Written by Rita Thompson
Facing a “Greater Depression”
The pandemic is taking a wrecking ball to our economy, leaving many confused and fearful about the future.
According to recent reports, 30 million Americans have already filed initial unemployment claims since mid-March. As layoffs happen daily, experts predict that number will only continue to rise. Even more are working less and earning less. Unfortunately for many, under-and-un-employment concerns will last far beyond the end of quarantine. Once the shade of the novel coronavirus is lifted, America is facing an economic depression, which could last for years.
The cannabis industry, however, could save hundreds of millions of Americans from certain unemployment.
Similar to the 1933 lifting of alcohol prohibition, legalization would provide generational revenue for federal, state and local governments.
States and countries that have legalized cannabis have already witnessed the economic boom from it. Colorado, for example, collected more than $302 million in taxes and fees on medical and recreational cannabis sales in 2019 alone.
Furthermore, the legal industry in Canada has contributed $8.26 billion to the country’s gross domestic product (GDP) since July 2019.
New Frontier CEO, Giadh Aguirre De Carcer, predicts that the country could earn $105.6 billion in tax revenue by 2025, should cannabis become federally legal in the U.S.
“If cannabis businesses were legalized tomorrow and taxed as a normal business with a standard 35% tax rate, cannabis businesses would infuse the U.S. economy with an additional $12.6 billion this year,” De Carcer explained to The Washington Post.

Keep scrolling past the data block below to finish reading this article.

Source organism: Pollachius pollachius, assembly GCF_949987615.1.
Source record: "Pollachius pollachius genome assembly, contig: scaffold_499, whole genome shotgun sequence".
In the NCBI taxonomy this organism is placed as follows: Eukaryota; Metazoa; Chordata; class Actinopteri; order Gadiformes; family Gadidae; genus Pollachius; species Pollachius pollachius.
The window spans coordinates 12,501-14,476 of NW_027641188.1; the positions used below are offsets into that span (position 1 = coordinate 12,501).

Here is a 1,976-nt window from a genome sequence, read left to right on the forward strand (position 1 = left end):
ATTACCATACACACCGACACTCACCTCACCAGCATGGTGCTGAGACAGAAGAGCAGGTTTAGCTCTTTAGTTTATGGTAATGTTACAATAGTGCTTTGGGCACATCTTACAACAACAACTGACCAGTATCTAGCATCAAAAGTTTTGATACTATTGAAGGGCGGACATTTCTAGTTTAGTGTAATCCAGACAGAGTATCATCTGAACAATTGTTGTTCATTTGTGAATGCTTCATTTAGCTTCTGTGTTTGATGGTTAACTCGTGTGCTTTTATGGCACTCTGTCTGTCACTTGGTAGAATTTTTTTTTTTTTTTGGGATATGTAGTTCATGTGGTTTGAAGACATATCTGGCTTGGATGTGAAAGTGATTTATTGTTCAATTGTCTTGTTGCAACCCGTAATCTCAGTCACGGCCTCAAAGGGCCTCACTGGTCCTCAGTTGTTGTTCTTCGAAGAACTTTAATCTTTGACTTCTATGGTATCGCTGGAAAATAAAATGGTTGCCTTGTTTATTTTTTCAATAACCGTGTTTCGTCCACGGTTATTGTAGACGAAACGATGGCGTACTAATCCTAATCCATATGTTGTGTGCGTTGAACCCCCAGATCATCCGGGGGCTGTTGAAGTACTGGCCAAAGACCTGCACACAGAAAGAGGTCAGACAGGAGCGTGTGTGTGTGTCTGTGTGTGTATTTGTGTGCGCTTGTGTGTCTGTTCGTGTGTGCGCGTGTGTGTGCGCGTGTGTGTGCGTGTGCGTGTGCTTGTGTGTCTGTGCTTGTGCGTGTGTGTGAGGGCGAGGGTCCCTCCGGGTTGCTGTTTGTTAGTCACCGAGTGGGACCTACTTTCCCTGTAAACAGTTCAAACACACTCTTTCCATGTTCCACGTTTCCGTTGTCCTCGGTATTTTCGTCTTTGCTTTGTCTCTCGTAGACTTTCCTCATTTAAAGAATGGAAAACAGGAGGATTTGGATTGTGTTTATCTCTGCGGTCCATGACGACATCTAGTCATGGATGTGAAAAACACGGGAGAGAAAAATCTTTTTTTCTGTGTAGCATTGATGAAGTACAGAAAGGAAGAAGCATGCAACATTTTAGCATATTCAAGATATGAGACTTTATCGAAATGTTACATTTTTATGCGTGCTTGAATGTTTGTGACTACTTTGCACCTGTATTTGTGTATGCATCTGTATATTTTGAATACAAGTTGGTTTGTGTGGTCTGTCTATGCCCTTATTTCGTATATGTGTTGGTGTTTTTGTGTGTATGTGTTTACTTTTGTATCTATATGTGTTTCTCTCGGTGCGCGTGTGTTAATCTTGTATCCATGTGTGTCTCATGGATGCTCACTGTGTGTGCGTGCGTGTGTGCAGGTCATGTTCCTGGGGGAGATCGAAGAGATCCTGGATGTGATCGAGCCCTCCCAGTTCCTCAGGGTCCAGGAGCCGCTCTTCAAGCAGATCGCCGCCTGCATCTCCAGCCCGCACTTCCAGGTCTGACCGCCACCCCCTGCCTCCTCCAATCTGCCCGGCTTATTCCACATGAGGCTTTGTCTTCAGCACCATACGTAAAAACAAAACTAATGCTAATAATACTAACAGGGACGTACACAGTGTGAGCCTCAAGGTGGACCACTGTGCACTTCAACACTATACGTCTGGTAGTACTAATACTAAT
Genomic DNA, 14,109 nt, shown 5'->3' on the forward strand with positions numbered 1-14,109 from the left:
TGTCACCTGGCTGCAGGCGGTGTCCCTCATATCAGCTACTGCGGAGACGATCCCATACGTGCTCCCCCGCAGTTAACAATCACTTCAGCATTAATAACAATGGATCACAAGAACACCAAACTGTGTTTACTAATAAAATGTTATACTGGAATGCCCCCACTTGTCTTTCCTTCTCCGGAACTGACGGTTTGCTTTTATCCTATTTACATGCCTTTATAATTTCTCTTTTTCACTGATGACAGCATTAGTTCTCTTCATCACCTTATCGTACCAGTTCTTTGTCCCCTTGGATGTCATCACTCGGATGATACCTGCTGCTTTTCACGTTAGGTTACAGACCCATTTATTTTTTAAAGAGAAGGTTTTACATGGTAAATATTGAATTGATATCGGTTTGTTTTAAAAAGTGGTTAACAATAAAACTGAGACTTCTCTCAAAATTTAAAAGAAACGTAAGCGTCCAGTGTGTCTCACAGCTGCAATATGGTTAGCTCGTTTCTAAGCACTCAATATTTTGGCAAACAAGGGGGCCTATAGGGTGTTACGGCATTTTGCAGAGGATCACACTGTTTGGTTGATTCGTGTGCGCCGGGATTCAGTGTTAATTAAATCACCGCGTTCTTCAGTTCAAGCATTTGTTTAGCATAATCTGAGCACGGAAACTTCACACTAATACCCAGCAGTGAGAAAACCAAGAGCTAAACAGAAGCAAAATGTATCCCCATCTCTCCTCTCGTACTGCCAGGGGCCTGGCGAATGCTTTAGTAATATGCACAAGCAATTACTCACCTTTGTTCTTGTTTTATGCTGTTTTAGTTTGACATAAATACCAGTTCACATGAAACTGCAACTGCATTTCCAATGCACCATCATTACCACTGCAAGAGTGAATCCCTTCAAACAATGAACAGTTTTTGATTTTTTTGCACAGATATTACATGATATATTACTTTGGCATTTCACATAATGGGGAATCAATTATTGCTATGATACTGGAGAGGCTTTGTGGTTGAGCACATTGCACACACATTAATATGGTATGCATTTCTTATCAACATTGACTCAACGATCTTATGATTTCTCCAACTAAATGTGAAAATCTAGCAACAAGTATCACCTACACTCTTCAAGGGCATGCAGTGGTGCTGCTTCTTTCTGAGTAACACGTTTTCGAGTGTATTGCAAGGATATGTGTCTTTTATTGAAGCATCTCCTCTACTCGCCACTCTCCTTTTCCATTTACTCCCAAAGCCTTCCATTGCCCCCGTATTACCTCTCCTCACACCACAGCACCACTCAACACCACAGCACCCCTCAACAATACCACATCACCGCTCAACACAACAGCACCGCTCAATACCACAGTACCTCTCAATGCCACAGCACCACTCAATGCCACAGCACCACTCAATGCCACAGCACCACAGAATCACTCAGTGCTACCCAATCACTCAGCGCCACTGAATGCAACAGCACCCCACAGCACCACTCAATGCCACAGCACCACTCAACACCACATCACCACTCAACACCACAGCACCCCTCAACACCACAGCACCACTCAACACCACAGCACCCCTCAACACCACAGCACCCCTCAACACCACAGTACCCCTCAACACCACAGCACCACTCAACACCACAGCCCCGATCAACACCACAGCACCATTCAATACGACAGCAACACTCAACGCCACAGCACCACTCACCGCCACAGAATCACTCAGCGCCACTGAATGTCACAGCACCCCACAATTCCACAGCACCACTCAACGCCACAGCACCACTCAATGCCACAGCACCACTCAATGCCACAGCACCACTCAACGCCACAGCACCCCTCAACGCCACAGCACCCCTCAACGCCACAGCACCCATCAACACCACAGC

Jobs, Jobs, Jobs…
Cannabis advocate or not, there is no denying the legal market would provide countless jobs.
According to Leafly’s 2019 Cannabis Jobs Count, cannabis currently directly employs more than 211,000 full-time workers in the U.S. Consider the amount of part-time, and non-direct employees—and that number is already up to 300,000.
These aren’t just plant-touching jobs, either. In addition to cultivation, industry positions range from technology to human resources, to science.
While CNN predicted that over 16.2 million Americans won’t have jobs upon the re-start of the economy, it’s more important than ever to advocate for an industry that could employee hundred of millions.
Charlie Bachtell, CEO of Cresco Labs, stressed to CNBC the possibilities that legalization could provide. “When we all start to be able to lift our heads from this COVID[-19] experience, we are going to be faced with a scenario where a lot of jobs have gone away,” Bachtell adds. “How are we going to bring that back? I think cannabis has to be a part of that discussion.”